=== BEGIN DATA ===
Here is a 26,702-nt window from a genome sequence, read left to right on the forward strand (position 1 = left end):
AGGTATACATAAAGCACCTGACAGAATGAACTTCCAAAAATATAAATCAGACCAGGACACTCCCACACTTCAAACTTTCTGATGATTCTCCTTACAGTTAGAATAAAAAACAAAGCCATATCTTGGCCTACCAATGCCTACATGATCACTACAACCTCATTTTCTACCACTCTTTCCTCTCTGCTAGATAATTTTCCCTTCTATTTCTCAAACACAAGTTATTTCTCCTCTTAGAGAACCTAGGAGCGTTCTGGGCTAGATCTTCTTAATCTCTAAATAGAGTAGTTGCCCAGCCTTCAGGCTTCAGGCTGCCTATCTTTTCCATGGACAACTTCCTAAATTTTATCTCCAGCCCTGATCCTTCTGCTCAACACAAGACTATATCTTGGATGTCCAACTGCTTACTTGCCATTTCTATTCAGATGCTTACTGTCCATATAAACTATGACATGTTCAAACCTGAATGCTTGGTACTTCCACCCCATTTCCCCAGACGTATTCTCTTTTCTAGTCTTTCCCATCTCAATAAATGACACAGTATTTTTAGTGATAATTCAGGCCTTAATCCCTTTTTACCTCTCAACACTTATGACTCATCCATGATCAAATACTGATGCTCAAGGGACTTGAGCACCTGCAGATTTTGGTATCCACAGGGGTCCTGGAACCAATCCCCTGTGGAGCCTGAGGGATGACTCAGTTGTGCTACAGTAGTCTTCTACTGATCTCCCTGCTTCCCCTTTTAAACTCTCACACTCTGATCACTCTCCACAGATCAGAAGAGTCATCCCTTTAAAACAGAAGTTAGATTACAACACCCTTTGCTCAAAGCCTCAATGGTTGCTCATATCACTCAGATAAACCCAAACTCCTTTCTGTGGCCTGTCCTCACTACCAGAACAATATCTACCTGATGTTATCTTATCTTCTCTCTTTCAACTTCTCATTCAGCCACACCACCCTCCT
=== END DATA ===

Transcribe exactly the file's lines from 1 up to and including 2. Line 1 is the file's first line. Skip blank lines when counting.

Here is a 26,702-nt window from a genome sequence, read left to right on the forward strand (position 1 = left end):
AGGTATACATAAAGCACCTGACAGAATGAACTTCCAAAAATATAAATCAGACCAGGACACTCCCACACTTCAAACTTTCTGATGATTCTCCTTACAGTTAGAATAAAAAACAAAGCCATATCTTGGCCTACCAATGCCTACATGATCACTACAACCTCATTTTCTACCACTCTTTCCTCTCTGCTAGATAATTTTCCCTTCTATTTCTCAAACACAAGTTATTTCTCCTCTTAGAGAACCTAGGAGCGTTCTGGGCTAGATCTTCTTAATCTCTAAATAGAGTAGTTGCCCAGCCTTCAGGCTTCAGGCTGCCTATCTTTTCCATGGACAACTTCCTAAATTTTATCTCCAGCCCTGATCCTTCTGCTCAACACAAGACTATATCTTGGATGTCCAACTGCTTACTTGCCATTTCTATTCAGATGCTTACTGTCCATATAAACTATGACATGTTCAAACCTGAATGCTTGGTACTTCCACCCCATTTCCCCAGACGTATTCTCTTTTCTAGTCTTTCCCATCTCAATAAATGACACAGTATTTTTAGTGATAATTCAGGCCTTAATCCCTTTTTACCTCTCAACACTTATGACTCATCCATGATCAAATACTGATGCTCAAGGGACTTGAGCACCTGCAGATTTTGGTATCCACAGGGGTCCTGGAACCAATCCCCTGTGGAGCCTGAGGGATGACTCAGTTGTGCTACAGTAGTCTTCTACTGATCTCCCTGCTTCCCCTTTTAAACTCTCACACTCTGATCACTCTCCACAGATCAGAAGAGTCATCCCTTTAAAACAGAAGTTAGATTACAACACCCTTTGCTCAAAGCCTCAATGGTTGCTCATATCACTCAGATAAACCCAAACTCCTTTCTGTGGCCTGTCCTCACTACCAGAACAATATCTACCTGATGTTATCTTATCTTCTCTCTTTCAACTTCTCATTCAGCCACACCACCCTCCT